Nat Page has worked with Chaunté Lowe since she arrived on Georgia Tech’s campus in 2002. Tech’s longtime jumps and hurdles coach coached America’s preeminent high jumper ever since, guiding her to four Olympics. Prior to leaving Atlanta for Rio, Page said he believed that her moment had come.
“We haven’t put it all together at the Games,” Page said. “She has a lot more in her tank. You look at her and she’s one of the most physically gifted women you’ve seen, but things have to be right. I think it’s time.”
Lowe, whose competition begins with preliminaries Thursday, is far from the rising junior who represented the U.S. in the 2004 Olympics, when she became Tech’s first-ever female Olympian. She is married with three children. In 2015, she scaled back on her training to care for her daughter Aurora, who was demonstrating behavioral issues that doctors believed were related to autism or Asperger’s Syndrome. Previously based in metro Atlanta, the Lowes now live in Orlando. Lowe and Page keep up through videos of workouts and phone calls.
“This time at the Olympics, I won’t be a sophomore in college, or a mother, nursing a one-year-old,” Lowe told news media at the Olympics. “So this time I put myself in the best advantage, and I think that’s really going to work well for me this time.”
Lowe (nee Chaunté Howard) may not have a one-year-old, but she still has plenty to keep her occupied. On top of training and the demands of family, she is enrolled in an online master’s degree program (accounting and financial management) and is a day trader. Days begin between 4:30 and 5 a.m., when she rises to get in training before her children wake up.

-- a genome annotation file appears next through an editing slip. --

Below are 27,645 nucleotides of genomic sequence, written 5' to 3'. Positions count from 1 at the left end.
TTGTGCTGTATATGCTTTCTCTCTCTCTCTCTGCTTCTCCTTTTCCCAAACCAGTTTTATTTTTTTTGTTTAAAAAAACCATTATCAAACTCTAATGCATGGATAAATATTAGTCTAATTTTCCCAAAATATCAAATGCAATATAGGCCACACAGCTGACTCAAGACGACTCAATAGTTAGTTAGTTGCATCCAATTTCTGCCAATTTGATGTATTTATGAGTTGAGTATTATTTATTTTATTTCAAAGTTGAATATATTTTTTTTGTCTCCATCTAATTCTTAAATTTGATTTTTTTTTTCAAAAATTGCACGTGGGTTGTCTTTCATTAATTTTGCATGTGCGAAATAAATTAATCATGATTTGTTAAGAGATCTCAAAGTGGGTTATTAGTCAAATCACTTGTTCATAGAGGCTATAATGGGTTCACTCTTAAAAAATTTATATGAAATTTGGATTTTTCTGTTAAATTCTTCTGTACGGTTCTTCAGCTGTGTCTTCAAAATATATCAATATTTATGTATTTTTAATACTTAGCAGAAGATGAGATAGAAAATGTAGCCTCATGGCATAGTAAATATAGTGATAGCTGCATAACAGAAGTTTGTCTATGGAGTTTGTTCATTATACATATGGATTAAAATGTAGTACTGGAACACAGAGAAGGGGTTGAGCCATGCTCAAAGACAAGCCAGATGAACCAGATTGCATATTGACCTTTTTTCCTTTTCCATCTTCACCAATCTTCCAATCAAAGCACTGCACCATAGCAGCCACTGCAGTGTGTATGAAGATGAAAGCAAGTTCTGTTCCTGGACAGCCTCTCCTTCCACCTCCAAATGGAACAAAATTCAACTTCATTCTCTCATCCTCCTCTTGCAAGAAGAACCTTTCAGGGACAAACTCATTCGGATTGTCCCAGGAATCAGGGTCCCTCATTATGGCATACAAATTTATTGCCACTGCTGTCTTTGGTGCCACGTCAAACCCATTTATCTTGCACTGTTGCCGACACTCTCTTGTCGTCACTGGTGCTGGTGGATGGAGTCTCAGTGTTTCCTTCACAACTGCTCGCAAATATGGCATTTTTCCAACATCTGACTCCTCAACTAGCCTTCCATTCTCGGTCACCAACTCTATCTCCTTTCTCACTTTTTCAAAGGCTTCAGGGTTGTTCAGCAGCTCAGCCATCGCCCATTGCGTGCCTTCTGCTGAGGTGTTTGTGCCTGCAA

“I had a lot of sacrifices when I started early, and now as a mother I sacrifice mostly my sleep,” she said.
It should come as no surprise that, when a bus ride to her training last week dragged, she began working out on the bus. She documented the session on her Twitter account, her tank top tugged up to reveal her shredded abs.
She has already experienced triumph in Rio. Earlier in her stay, Aurora went to her first day of mainstream kindergarten after having placed out of a special-needs program.
Training for the Olympics while raising three children is “really difficult, but we make sure to have a lot of fun,” Lowe said.
The Thursday preliminaries and the Saturday final will be the end product of her sacrifice and determination.
She enters the meet with the best jump of the year (2.01 meters, or 6’7 ½”), achieved at the U.S. Trials in July. Two main rivals, Russians Anna Chicherova (2012 gold medalist) and Maria Kuchina (2015 world champion) will not compete due to the ban on Russian track and field athletes after findings of widespread doping in the country’s athletics program. A chief competitor is American Vashti Cunningham, the world indoor champion earlier this year and the daughter of NFL great Randall Cunningham.
Lowe’s career needs no vindication, but she is locked in on a spot on the medal podium. She failed to reach the final in 2004 and finished sixth in 2008 and 2012.
“I think if she really lets her experience take over at the Games, she’ll medal,” Page said. “I think that she has a chance at the gold equal or better than anybody there.”
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